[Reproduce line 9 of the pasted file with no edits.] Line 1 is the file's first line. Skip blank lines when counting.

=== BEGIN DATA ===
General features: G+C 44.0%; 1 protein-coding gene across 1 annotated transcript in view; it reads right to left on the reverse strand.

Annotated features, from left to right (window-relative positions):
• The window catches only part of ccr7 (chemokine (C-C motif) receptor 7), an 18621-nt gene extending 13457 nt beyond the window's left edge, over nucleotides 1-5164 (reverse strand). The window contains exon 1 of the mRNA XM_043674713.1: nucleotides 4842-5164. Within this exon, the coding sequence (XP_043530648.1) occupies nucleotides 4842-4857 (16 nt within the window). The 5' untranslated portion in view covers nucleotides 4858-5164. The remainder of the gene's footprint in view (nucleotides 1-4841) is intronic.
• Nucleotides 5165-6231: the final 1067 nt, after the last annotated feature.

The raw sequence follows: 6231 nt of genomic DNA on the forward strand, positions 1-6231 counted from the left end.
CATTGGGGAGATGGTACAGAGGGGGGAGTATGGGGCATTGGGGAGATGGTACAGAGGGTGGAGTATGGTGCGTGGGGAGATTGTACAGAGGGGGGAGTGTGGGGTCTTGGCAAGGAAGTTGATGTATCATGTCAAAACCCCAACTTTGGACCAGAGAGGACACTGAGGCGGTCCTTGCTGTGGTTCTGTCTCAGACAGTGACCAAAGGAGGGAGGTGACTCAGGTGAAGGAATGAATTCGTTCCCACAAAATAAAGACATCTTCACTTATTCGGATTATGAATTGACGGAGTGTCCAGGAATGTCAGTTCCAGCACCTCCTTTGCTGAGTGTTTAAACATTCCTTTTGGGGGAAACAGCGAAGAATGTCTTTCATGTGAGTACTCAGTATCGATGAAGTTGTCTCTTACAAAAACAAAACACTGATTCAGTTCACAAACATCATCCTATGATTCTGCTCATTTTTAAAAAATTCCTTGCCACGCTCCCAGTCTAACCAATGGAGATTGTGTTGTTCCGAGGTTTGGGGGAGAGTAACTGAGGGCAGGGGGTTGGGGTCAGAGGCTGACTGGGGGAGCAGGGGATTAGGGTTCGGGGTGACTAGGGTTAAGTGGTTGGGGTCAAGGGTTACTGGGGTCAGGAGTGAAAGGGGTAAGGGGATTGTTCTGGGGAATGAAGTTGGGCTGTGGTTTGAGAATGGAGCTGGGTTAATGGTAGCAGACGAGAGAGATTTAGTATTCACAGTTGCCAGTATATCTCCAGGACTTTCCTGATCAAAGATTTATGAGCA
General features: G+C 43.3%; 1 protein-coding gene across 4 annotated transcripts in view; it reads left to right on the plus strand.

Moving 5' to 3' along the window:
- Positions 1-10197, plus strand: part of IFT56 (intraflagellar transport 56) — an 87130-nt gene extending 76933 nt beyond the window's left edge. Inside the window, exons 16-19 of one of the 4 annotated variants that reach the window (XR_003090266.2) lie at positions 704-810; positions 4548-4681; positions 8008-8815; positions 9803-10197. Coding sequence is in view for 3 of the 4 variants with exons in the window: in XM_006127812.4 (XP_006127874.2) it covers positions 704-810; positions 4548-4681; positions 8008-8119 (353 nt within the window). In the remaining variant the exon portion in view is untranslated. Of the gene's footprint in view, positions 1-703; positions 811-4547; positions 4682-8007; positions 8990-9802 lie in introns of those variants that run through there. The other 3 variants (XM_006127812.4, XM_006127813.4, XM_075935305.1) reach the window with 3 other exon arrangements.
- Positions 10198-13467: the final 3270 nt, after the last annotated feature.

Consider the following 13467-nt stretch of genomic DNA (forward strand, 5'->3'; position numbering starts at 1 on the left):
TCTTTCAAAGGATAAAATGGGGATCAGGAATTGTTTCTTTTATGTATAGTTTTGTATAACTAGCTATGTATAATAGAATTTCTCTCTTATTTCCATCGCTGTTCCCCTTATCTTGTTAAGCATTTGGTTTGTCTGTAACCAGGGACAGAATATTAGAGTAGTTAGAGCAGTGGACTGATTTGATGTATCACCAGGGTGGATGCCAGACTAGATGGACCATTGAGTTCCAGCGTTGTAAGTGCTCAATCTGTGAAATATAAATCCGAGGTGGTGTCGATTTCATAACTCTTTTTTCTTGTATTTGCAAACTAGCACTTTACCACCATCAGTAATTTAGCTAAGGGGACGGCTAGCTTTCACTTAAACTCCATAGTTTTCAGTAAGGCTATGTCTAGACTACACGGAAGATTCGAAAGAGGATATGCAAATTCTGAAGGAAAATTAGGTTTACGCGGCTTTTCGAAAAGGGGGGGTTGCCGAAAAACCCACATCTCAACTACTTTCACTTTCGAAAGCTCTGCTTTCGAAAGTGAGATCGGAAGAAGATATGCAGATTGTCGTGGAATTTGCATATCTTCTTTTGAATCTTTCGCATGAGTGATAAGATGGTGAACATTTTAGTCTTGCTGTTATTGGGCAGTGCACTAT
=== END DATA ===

- Positions 1-10197, plus strand: part of IFT56 (intraflagellar transport 56) — an 87130-nt gene extending 76933 nt beyond the window's left edge. Inside the window, exons 16-19 of one of the 4 annotated variants that reach the window (XR_003090266.2) lie at positions 704-810; positions 4548-4681; positions 8008-8815; positions 9803-10197. Coding sequence is in view for 3 of the 4 variants with exons in the window: in XM_006127812.4 (XP_006127874.2) it covers positions 704-810; positions 4548-4681; positions 8008-8119 (353 nt within the window). In the remaining variant the exon portion in view is untranslated. Of the gene's footprint in view, positions 1-703; positions 811-4547; positions 4682-8007; positions 8990-9802 lie in introns of those variants that run through there. The other 3 variants (XM_006127812.4, XM_006127813.4, XM_075935305.1) reach the window with 3 other exon arrangements.